Lil Nas X Knows You’ve Been Naughty

It is fair to say that this year has forced things into perspective. It’s also fair to say that this year has totally sucked. The “rules” that governed politics and pop culture and our civic and social lives don’t seem like they’ll ever go back to the way they existed before 2020. And maybe that’s a good thing.

This year has certainly helped Montero Lamar Hill see things differently. Hill — better known as the Grammy-winning artist Lil Nas X — got a much-needed break over the past few months that he almost certainly wouldn’t have enjoyed otherwise. With lockdowns around the world all year preventing him from touring and making promotional appearances, it’s the first time in the 21-year-old’s short career that he’s had some shade from the spotlight.

That career began, of course, when his single “Old Town Road” seemingly took over the world for what felt like all of last year but was actually 19 weeks, which is how long it sat at No. 1 on the Billboard Hot 100 charts, a record-breaking feat. Not only did the song launch Hill into the public’s consciousness, but it also took on a life of its own, spawning memes and dance challenges, remix after remix with heavy hitters like Billy Ray Cyrus, Young Thug, and BTS, merch deals and even a children’s book. The follow up, 7 EP, was released at the crest of the “Old Town Road” wave, capitalizing on the buzz, with lead single “Panini” securing Hill’s role as a chart-topper without doing much to signal what his true ambitions as an artist and performer really were.

“I want my fans to know how much I love what I do and that I’m loving myself more too. This is my ‘I’m here to stay’ project.”

While these accomplishments are virtually unheard of for a brand-new artist, examining his trajectory makes clear the unique challenges young Black artists face when hitting the mainstream. There’s a constant tug-of-war between who they want to be and which lens we’re most comfortable observing them through. Black women artists and Black queer artists understand this even more acutely. Hill’s contemporaries, like Lizzo and Megan Thee Stallion, are new to fame but face constant scrutiny. And in Hill’s case, being an out, gay man means there’s more untreaded territory to traverse. Even more reason to be careful.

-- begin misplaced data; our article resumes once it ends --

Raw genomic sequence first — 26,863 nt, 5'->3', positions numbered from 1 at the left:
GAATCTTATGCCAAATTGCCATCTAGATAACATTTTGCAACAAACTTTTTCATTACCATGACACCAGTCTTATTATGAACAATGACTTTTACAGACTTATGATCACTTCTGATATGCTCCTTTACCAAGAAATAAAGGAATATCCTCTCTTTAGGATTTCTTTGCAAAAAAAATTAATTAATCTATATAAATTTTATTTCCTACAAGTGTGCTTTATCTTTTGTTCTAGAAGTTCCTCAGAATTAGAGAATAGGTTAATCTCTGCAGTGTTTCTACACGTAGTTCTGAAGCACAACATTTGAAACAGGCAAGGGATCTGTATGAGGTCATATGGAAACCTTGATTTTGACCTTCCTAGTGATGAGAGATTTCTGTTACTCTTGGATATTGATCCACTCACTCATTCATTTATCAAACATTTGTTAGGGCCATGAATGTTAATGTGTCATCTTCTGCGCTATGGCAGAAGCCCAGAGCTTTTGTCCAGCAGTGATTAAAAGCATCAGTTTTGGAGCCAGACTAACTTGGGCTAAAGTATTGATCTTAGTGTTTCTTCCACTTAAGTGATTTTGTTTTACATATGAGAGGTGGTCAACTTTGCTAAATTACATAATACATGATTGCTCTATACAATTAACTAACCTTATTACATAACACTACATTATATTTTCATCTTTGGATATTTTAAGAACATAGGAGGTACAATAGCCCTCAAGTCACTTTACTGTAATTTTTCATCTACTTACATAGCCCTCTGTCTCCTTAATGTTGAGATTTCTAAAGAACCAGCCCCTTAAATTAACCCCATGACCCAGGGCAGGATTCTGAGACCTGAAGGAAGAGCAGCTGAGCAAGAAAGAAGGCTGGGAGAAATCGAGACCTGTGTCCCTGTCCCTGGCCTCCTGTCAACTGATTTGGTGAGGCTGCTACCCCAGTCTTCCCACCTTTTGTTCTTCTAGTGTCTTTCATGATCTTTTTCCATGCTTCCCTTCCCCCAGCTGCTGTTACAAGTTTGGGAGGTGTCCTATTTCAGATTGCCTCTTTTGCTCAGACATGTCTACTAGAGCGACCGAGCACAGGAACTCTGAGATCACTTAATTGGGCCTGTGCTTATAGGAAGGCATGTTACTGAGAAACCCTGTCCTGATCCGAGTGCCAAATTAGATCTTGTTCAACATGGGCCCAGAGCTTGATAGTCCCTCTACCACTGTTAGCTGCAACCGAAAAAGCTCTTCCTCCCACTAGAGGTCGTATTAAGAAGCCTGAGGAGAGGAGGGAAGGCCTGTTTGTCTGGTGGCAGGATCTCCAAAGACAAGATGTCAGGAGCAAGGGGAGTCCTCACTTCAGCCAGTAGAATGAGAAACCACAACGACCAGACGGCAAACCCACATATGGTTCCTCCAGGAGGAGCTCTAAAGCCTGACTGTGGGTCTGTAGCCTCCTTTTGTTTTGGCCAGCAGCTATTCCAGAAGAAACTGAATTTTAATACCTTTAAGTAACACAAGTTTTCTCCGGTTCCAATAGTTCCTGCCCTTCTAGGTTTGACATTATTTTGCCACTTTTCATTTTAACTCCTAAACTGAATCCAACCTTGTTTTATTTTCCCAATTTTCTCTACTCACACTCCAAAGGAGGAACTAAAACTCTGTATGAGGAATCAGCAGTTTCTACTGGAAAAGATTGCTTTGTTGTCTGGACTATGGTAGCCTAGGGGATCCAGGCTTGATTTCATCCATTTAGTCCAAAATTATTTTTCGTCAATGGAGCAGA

Since March he’s split his time between his home in Los Angeles and with his family in the Atlanta area, where he’s from. He says the downtime was much needed. “I’ve been looking for approval in the wrong places.” he tells PAPER on a Zoom call. “I’m trying to learn to just be thankful for the people that do support me.” That support from his fans has come with its fair share of scrutiny as well.

“I do want to go beyond any other artist’s impact. I don’t want to do what has been done. I want to have a lifelong career.”

Hill’s media narrative has shifted almost as much as he’s traded out his collection of cowboy hats. First he was a genre-bending freedom fighter trying to get on the country music charts, testing the limits of what the genre could be and who had the right to make that distinction. This was replaced with bemusement at how his hit record spread around the world in a way that’s never been seen before, and the internet savvy that he possessed which made it all possible. And finally, his decision to come out last summer earned him even more attention as he was lauded as a trailblazer while also being questioned for his motives. This has been the toughest challenge for him to navigate.

According to Hill, he “planned to die with the secret.” He told the Guardian earlier this year that changed when he hit mainstream success. The new standard for 2020 pop stars is part politician, part artist. Hill is keenly aware of that fact, pausing and thinking long before answering even the smallest questions.

He felt the urge to set an example for his fans, as well as get ahead of the breadcrumbs his history on the internet would have led people down. He wanted it to be on his own terms. Even after this revelation, which came in the form of a tweet last June shocking even the people on his creative team, he’s still been tight-lipped about his dating and personal life. “I definitely dance around whatever I want to say or do on the internet,” he says “I want to get to a point where I can share everything with the world, but I’m not there yet.” This is out of an abundance of caution. He doesn’t like saying the wrong thing.